Sania Mirza – In 2005, a group of Muslim clerics issued a fatwa demanding that the tennis player should cover herself more on the field. They said that her outfits were a negative influence on young girls. Their grouse was that her skirts and T-shirts had slogans like ‘Well Behaved Women Rarely Make History’ and ‘I’m Cute, No Shit’, which were ‘un-Islamic’. Even though Sania had to give in to the clerics’ demands at that time, later, she appeared at the 2007 French Open in a skirt. “How I dress is a very personal thing, so give me a break. I’m just trying to have some fun. If I have something to say I can speak, can’t I? I don’t have to speak through what I wear,” she had said.

 

I&B Ministry calls for truce between filmmakers and the CBFC #censorship #bollywood


VICKEY LALWANI, Mumbai MirrorMar 29, 2013, 11.54AM IST
(A still from Dabangg )

I&B Ministry calls for truce between filmmakers and the CBFC over censorship issues

At a time when Hindi films have come under criticism for disrespectful portrayal of women, and Censor Board decisions are increasingly being viewed as arbitrary, the Information & Broadcasting Ministry has stepped in to broker peace between the warring parties – the producers and the Board.

The bone of contention being the Cinematograph Act 1952 that the film industry thinks is outdated. The I&B Ministry has called for a meeting with all parties concerned between April 3 and April 5, though the venue hasn’t been decided yet. Representing the film industry will be Farhan Akhtar, Ramesh Sippy, President of the Producers’ Guild Mukesh Bhatt, President of the Association of Motion Pictures and TV Programme Producers (AMTPP) Sajid Nadiadwala and Indian Motion Picture Producers’ Association Chief TP Agarwal.

Censor Board of Film Certification (CBFC) Chief Leela Samson and CBFC CEO Pankaja Thakur will represent the censors. Also present will be senior members from the special panel that was instituted under the chairmanship of judicial expert Mukul Mudgal to review the functioning of the Censor Board.

The meeting will set the pace for the necessary amendments to the Cinematograph Act 1952, after taking into consideration suggestions by all concerned. Special song and dance numbers, foul language, and scenes portraying actors and actresses smoking and drinking are likely to be discussed during the meet.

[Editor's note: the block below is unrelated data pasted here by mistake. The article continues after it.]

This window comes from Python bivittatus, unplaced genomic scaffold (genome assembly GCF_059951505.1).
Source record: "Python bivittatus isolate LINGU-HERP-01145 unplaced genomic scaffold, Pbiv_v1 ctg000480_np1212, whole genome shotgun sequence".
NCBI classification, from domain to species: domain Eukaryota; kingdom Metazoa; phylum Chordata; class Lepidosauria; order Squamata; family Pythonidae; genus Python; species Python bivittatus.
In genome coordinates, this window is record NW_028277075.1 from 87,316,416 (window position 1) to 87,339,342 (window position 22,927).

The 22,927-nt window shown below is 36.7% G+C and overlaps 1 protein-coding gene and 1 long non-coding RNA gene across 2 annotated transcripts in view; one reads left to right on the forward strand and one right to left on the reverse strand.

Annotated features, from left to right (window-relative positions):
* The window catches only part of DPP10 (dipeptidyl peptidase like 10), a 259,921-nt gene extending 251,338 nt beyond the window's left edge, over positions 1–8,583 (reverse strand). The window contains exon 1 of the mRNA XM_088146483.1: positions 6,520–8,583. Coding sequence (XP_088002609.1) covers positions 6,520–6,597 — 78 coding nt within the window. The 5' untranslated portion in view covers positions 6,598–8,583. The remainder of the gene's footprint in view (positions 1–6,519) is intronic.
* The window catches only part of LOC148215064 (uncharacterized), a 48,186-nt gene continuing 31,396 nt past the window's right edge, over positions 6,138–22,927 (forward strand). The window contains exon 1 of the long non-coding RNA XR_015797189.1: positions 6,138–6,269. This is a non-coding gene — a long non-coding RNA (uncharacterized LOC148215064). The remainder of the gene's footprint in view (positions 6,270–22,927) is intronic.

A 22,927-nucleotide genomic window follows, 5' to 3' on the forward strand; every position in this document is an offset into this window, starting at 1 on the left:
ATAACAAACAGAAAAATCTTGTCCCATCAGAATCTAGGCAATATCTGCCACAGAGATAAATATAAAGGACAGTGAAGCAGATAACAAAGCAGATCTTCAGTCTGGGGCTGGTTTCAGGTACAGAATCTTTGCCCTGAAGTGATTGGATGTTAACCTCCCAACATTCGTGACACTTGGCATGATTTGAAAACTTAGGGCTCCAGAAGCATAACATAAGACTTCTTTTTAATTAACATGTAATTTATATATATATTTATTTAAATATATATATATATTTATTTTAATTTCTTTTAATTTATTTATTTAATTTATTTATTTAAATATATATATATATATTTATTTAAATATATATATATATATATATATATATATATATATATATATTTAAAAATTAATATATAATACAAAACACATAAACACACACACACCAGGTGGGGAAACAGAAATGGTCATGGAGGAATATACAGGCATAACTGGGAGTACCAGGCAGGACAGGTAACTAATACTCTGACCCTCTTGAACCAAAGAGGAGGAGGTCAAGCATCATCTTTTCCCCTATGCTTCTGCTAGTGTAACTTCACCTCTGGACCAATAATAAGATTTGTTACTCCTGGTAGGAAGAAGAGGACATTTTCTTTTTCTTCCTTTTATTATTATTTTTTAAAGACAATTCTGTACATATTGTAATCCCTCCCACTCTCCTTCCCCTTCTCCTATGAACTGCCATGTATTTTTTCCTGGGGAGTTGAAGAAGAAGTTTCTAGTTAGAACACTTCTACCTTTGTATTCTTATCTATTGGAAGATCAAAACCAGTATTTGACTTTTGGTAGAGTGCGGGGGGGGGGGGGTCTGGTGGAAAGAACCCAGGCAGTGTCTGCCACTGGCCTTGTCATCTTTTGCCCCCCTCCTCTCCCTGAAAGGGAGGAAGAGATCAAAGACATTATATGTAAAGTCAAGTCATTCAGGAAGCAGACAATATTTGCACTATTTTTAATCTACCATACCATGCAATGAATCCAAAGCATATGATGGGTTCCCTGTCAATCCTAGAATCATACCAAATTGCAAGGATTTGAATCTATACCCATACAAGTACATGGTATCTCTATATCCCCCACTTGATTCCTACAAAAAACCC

Agarwal confirmed the news and said: “The very fact that the meeting spans three days indicates we are going to have a very long discussion. I am very optimistic about the outcome.” Said Mukesh Bhatt: “Today, there is a lot of ambiguity about what will be cut and what will go through. As things stand, there are no guidelines.”

Meanwhile, a filmmaker on the condition of anonymity, said censors seem to have turned a bit too prudish. “Recently, Leela Samson assured there is a wrong impression within the film industry that the Censor Board has adopted a rule to certify all special numbers with an ‘A’ (adults only) certificate. Despite the assurance, filmmakers are extremely cagey. The meeting on April 3 is very good news for the films being made,” the source said.

On the subject of special numbers – particularly Fevicol Se from Dabangg 2 and Sheila Ki Jawaani from Tees Maar Khan – having faced a lot of flak, a leading producer (on request of anonymity), said: “It isn’t now that special numbers have come into existence. One can think of many actresses in the past who have done such numbers. Is it that the censors turned a blind eye to them simply because they weren’t lead actresses? Moreover, cuss words are chopped in one film while they are retained in another film. What are the rules? Who draws the line, and where?”

Writer-director Rensil D’Silva said: “Too much money rides on movies. If there is clarity, there will be no jolts at the time we submit our films to the censors.”

When contacted, I&B Minister Manish Tewari said: “We already have a panel headed by judicial expert Mukul Mudgal to look into certain issues which the film industry has. But if they still have some issues, we are ready to walk the extra mile.